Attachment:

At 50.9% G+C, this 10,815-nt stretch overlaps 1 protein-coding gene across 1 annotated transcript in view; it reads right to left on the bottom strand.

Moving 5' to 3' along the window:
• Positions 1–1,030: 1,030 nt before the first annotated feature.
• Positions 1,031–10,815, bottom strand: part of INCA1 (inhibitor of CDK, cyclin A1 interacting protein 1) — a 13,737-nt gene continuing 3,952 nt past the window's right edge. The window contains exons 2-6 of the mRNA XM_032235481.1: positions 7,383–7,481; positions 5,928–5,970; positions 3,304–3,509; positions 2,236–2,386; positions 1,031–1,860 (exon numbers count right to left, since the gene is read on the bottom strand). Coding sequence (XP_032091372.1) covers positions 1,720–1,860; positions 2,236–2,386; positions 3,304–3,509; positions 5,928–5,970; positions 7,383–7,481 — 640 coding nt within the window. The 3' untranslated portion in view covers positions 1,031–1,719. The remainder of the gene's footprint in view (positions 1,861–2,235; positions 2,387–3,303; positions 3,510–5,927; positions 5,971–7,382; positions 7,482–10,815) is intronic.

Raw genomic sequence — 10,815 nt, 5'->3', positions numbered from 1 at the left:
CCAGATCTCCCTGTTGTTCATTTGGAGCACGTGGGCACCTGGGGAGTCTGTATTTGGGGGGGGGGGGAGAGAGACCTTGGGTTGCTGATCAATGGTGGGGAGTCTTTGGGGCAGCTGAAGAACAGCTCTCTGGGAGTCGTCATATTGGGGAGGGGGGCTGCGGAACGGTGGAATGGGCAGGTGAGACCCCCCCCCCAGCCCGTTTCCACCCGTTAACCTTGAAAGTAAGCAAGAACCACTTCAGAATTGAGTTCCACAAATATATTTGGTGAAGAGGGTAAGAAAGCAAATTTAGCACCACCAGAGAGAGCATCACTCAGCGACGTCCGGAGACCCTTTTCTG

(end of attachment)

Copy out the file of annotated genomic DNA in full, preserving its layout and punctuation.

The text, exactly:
At 50.9% G+C, this 10,815-nt stretch overlaps 1 protein-coding gene across 1 annotated transcript in view; it reads right to left on the bottom strand.

Moving 5' to 3' along the window:
• Positions 1–1,030: 1,030 nt before the first annotated feature.
• Positions 1,031–10,815, bottom strand: part of INCA1 (inhibitor of CDK, cyclin A1 interacting protein 1) — a 13,737-nt gene continuing 3,952 nt past the window's right edge. The window contains exons 2-6 of the mRNA XM_032235481.1: positions 7,383–7,481; positions 5,928–5,970; positions 3,304–3,509; positions 2,236–2,386; positions 1,031–1,860 (exon numbers count right to left, since the gene is read on the bottom strand). Coding sequence (XP_032091372.1) covers positions 1,720–1,860; positions 2,236–2,386; positions 3,304–3,509; positions 5,928–5,970; positions 7,383–7,481 — 640 coding nt within the window. The 3' untranslated portion in view covers positions 1,031–1,719. The remainder of the gene's footprint in view (positions 1,861–2,235; positions 2,387–3,303; positions 3,510–5,927; positions 5,971–7,382; positions 7,482–10,815) is intronic.

Raw genomic sequence — 10,815 nt, 5'->3', positions numbered from 1 at the left:
CCAGATCTCCCTGTTGTTCATTTGGAGCACGTGGGCACCTGGGGAGTCTGTATTTGGGGGGGGGGGGAGAGAGACCTTGGGTTGCTGATCAATGGTGGGGAGTCTTTGGGGCAGCTGAAGAACAGCTCTCTGGGAGTCGTCATATTGGGGAGGGGGGCTGCGGAACGGTGGAATGGGCAGGTGAGACCCCCCCCCCAGCCCGTTTCCACCCGTTAACCTTGAAAGTAAGCAAGAACCACTTCAGAATTGAGTTCCACAAATATATTTGGTGAAGAGGGTAAGAAAGCAAATTTAGCACCACCAGAGAGAGCATCACTCAGCGACGTCCGGAGACCCTTTTCTG